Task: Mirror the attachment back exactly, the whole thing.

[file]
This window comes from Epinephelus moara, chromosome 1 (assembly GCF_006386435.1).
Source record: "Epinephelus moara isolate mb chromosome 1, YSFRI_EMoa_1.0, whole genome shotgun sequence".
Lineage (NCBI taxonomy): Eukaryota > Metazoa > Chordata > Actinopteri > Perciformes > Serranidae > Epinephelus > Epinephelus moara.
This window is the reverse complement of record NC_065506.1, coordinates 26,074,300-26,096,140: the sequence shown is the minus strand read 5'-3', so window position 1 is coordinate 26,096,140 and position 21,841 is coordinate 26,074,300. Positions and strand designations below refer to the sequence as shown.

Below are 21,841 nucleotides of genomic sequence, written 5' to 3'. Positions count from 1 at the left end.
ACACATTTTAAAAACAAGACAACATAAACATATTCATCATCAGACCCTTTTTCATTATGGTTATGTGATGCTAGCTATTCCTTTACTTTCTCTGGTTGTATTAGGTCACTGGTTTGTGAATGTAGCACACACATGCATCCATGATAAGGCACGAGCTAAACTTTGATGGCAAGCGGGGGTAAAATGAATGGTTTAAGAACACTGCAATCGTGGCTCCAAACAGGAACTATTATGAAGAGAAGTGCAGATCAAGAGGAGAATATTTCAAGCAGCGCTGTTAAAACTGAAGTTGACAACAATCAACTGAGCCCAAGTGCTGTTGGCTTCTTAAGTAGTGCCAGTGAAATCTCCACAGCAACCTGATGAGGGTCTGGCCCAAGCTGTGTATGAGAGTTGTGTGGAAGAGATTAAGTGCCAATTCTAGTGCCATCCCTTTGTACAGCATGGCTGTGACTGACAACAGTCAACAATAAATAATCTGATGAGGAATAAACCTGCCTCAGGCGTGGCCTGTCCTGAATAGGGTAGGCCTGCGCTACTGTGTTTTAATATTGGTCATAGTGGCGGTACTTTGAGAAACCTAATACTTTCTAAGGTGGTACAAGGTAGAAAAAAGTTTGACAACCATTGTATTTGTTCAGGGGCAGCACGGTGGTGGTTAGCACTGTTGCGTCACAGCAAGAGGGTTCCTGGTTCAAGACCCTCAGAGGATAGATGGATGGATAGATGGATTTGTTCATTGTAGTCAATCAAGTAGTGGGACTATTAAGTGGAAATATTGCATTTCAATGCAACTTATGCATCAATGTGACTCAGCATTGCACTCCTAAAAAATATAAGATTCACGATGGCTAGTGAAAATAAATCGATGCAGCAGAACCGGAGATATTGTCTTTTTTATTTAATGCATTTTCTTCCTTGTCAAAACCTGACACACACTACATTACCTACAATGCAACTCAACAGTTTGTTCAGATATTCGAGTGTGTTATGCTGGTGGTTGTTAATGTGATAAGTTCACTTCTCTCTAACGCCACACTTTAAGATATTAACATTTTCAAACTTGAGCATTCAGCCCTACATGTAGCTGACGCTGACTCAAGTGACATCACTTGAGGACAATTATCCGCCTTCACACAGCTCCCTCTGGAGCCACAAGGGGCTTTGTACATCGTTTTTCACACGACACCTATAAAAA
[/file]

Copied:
This window comes from Epinephelus moara, chromosome 1 (assembly GCF_006386435.1).
Source record: "Epinephelus moara isolate mb chromosome 1, YSFRI_EMoa_1.0, whole genome shotgun sequence".
Lineage (NCBI taxonomy): Eukaryota > Metazoa > Chordata > Actinopteri > Perciformes > Serranidae > Epinephelus > Epinephelus moara.
This window is the reverse complement of record NC_065506.1, coordinates 26,074,300-26,096,140: the sequence shown is the minus strand read 5'-3', so window position 1 is coordinate 26,096,140 and position 21,841 is coordinate 26,074,300. Positions and strand designations below refer to the sequence as shown.

Below are 21,841 nucleotides of genomic sequence, written 5' to 3'. Positions count from 1 at the left end.
ACACATTTTAAAAACAAGACAACATAAACATATTCATCATCAGACCCTTTTTCATTATGGTTATGTGATGCTAGCTATTCCTTTACTTTCTCTGGTTGTATTAGGTCACTGGTTTGTGAATGTAGCACACACATGCATCCATGATAAGGCACGAGCTAAACTTTGATGGCAAGCGGGGGTAAAATGAATGGTTTAAGAACACTGCAATCGTGGCTCCAAACAGGAACTATTATGAAGAGAAGTGCAGATCAAGAGGAGAATATTTCAAGCAGCGCTGTTAAAACTGAAGTTGACAACAATCAACTGAGCCCAAGTGCTGTTGGCTTCTTAAGTAGTGCCAGTGAAATCTCCACAGCAACCTGATGAGGGTCTGGCCCAAGCTGTGTATGAGAGTTGTGTGGAAGAGATTAAGTGCCAATTCTAGTGCCATCCCTTTGTACAGCATGGCTGTGACTGACAACAGTCAACAATAAATAATCTGATGAGGAATAAACCTGCCTCAGGCGTGGCCTGTCCTGAATAGGGTAGGCCTGCGCTACTGTGTTTTAATATTGGTCATAGTGGCGGTACTTTGAGAAACCTAATACTTTCTAAGGTGGTACAAGGTAGAAAAAAGTTTGACAACCATTGTATTTGTTCAGGGGCAGCACGGTGGTGGTTAGCACTGTTGCGTCACAGCAAGAGGGTTCCTGGTTCAAGACCCTCAGAGGATAGATGGATGGATAGATGGATTTGTTCATTGTAGTCAATCAAGTAGTGGGACTATTAAGTGGAAATATTGCATTTCAATGCAACTTATGCATCAATGTGACTCAGCATTGCACTCCTAAAAAATATAAGATTCACGATGGCTAGTGAAAATAAATCGATGCAGCAGAACCGGAGATATTGTCTTTTTTATTTAATGCATTTTCTTCCTTGTCAAAACCTGACACACACTACATTACCTACAATGCAACTCAACAGTTTGTTCAGATATTCGAGTGTGTTATGCTGGTGGTTGTTAATGTGATAAGTTCACTTCTCTCTAACGCCACACTTTAAGATATTAACATTTTCAAACTTGAGCATTCAGCCCTACATGTAGCTGACGCTGACTCAAGTGACATCACTTGAGGACAATTATCCGCCTTCACACAGCTCCCTCTGGAGCCACAAGGGGCTTTGTACATCGTTTTTCACACGACACCTATAAAAA